Mad Wife In The Attic

Tutorial: Modifying BJD Feet


In a previous post, I showed how I modified the head/neck joint on the Doll-in-Mind “Love” girl body for my Lalia doll.  Link to Doll-in-Mind’s Love SD Girl    Link to Lalia

Once I was happy with her head and neck, I realized her feet were HUGE!  Fitting shoes on those Sasquatch feet was going to be a challenge.  I’m no expert on modifying resin, but any mistakes I make can be concealed with Apoxy sculpt and hidden in shoes and socks, so I got bold with the Dremel drill.  The feet turned out great — looking at them now, you would never know they were originally any different–and shoes fit!

I took some pictures as I progressed with each tool that I used.  If you feel inclined to rework some of your doll feet, you may find this helpful.

SAFETY FIRST!  Resin dust goes everywhere.  I did this project outdoors.  I wore safety glasses and a tight fitting dust mask.  I wore a head scarf to keep the dust out of my hair.  I worked on an old towel so that I could just throw it away with a lot of the debris when I finished. 

The heel extends really far at the back of the foot — I’ll trim away a lot of resin there. The resin around the ankle is thick — I’ll reduce that and make the foot more slender down both sides. The outside toes are big enough that I can remove resin from their edges and they’ll still look good. I’ll take a little from the top of the foot and the arch.

This bullet-shaped bit is the best I’ve found for removing a lot of resin quickly, but the round shape is less likely to make an accidental gouge.  In this picture, I’ve got the new shape roughed in — all the excess resin has been removed.  You can see that the surface is pretty rough.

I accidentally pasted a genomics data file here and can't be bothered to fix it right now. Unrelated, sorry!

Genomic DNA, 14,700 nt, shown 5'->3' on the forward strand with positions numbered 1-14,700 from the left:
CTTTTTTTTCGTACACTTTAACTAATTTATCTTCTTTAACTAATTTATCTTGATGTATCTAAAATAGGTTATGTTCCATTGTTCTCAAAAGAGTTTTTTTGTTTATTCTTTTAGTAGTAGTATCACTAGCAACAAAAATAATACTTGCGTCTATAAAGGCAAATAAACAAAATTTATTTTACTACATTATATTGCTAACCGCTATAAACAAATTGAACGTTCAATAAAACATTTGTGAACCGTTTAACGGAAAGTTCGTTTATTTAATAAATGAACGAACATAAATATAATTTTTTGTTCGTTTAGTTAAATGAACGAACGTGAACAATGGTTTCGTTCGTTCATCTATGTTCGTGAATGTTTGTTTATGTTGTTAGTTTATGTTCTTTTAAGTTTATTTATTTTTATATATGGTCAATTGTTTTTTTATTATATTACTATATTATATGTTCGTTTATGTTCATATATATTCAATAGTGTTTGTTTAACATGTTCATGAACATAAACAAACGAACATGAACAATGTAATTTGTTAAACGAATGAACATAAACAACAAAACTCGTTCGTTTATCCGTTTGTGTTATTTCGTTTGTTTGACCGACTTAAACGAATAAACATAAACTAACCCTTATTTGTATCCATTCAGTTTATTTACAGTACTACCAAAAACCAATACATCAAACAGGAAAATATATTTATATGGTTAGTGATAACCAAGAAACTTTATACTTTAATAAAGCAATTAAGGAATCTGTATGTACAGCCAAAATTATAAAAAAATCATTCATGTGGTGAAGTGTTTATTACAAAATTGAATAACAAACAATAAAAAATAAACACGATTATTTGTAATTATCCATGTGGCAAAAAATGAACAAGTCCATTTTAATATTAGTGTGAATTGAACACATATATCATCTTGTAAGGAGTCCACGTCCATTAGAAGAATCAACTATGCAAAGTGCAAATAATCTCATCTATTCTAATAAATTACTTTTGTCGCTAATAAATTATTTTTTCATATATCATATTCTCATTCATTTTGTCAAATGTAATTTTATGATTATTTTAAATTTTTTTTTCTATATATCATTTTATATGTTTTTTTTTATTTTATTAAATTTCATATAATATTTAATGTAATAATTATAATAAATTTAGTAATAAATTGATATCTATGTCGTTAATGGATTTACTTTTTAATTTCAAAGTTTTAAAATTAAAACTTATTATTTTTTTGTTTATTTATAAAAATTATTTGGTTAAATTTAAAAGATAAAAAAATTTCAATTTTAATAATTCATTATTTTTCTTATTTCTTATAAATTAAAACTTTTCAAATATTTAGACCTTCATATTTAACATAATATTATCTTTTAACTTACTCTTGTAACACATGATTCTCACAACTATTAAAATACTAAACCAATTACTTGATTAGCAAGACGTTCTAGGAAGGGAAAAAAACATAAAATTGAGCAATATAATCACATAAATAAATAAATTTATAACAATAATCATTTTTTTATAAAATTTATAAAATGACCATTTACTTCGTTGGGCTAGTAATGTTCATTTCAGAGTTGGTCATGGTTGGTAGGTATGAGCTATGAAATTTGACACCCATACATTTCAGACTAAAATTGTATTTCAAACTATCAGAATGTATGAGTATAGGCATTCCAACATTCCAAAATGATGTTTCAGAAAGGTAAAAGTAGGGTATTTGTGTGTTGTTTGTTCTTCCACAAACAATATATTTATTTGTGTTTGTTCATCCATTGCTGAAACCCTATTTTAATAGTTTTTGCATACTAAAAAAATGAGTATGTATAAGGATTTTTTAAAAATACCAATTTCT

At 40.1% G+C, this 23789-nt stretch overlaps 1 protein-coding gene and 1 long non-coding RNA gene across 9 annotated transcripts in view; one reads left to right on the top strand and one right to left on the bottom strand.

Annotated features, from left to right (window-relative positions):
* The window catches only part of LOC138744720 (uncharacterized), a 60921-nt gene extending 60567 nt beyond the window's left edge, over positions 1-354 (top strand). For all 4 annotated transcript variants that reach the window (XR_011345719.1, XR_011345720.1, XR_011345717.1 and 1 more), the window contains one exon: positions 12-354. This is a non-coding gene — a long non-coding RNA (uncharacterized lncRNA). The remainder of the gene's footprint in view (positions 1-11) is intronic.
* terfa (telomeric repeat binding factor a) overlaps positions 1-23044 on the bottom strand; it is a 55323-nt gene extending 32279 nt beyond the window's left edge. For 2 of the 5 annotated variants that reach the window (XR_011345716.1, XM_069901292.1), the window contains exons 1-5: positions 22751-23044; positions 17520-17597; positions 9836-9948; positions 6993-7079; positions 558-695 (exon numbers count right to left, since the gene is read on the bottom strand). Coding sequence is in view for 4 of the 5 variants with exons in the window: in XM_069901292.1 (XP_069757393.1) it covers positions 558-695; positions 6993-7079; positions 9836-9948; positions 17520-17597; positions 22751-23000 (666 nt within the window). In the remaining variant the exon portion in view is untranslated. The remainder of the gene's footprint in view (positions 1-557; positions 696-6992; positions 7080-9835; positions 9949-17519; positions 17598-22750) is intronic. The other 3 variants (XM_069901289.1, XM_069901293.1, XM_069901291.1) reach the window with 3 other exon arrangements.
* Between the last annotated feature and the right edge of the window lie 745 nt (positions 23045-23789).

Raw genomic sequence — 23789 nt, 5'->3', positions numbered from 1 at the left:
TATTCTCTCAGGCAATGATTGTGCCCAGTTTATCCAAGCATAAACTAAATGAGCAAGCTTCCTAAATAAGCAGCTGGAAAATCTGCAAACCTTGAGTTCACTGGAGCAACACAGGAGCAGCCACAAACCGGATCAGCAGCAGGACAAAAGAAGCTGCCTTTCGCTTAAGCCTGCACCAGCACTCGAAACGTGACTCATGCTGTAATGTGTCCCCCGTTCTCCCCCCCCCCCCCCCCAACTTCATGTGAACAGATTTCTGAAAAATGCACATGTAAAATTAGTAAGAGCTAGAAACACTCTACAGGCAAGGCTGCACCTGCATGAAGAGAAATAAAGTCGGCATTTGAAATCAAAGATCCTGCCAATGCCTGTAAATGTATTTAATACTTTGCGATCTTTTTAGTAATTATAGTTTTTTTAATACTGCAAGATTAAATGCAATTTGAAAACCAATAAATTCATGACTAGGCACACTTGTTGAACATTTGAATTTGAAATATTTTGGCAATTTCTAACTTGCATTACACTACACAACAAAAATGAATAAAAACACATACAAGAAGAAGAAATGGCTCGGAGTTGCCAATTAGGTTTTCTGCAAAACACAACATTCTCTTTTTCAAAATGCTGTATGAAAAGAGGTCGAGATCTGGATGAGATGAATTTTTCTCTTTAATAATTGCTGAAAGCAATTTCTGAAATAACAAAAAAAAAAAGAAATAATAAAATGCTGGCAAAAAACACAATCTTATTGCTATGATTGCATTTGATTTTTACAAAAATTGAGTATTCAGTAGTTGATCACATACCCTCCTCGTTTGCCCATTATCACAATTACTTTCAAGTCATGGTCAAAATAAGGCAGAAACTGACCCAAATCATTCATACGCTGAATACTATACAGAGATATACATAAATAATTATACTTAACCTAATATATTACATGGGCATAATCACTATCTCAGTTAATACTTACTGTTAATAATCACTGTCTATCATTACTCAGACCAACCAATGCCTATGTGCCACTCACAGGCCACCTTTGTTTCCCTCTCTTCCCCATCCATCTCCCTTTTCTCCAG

Next, there are 3 stages of sanding.  I used this coarse sanding bit to refine the shape.  After this stage, the resin is rough to the touch, and there are many fine scratches in the resin from the sanding bit.For the 2nd sanding, I used a finer sanding bit on the Dremel tool.  After this step, the resin is almost fuzzy.  For the final sanding, I used a very fine 3M sanding sponge.  After this step, the resin is smooth and there are no scratches.  The resin has a soft, buff finish.

For the final step, I buff the resin with a hard-felt polishing bit.  After this step, the resin has a nice sheen and matches the rest of the doll.  The bit gets bogged down with resin dust and it can be freshened by running it over sandpaper periodically.

All done!  Look at the difference — the modified foot is still bigger than the Volks foot, but it is significantly smaller than it was, and it fits into all standard sized SD girl shoes.

Ready to go back on the doll!

I’ll have some final pictures of Lalia in the next blog post but here is a preview of her in her normal sized shoes:

x3Lalia Carl zresized


This entry was published on November 15, 2013 at 10:40 am. It’s filed under Doll Making, Modifications, Tutorial and tagged , , , , , , , , . Bookmark the permalink. Follow any comments here with the RSS feed for this post.

5 thoughts on “Tutorial: Modifying BJD Feet

  1. You’re amazing and inspiring. Regretting tonight selling my tan Angel of Dream body. My Elfdoll Ruru looked so cute on it—even if it was a shade off.

  2. ashbet on said:

    Wow, you did an amazing job on these mods — never would have guessed that the feet weren’t original, by the time you were done!

    Do you have any specific info on the dremel bits that you used? I’ve not had great luck at my hardware store asking for things like an “18mm half-round dremel bit”, so I’m wondering if you have any brand names/model sizes, so that I could feel more confident ordering them online 🙂

    Thanks so much! ❤

  3. That looks great for sanding! I put some in my cart and will give it a try. Thanks for the tip!!!

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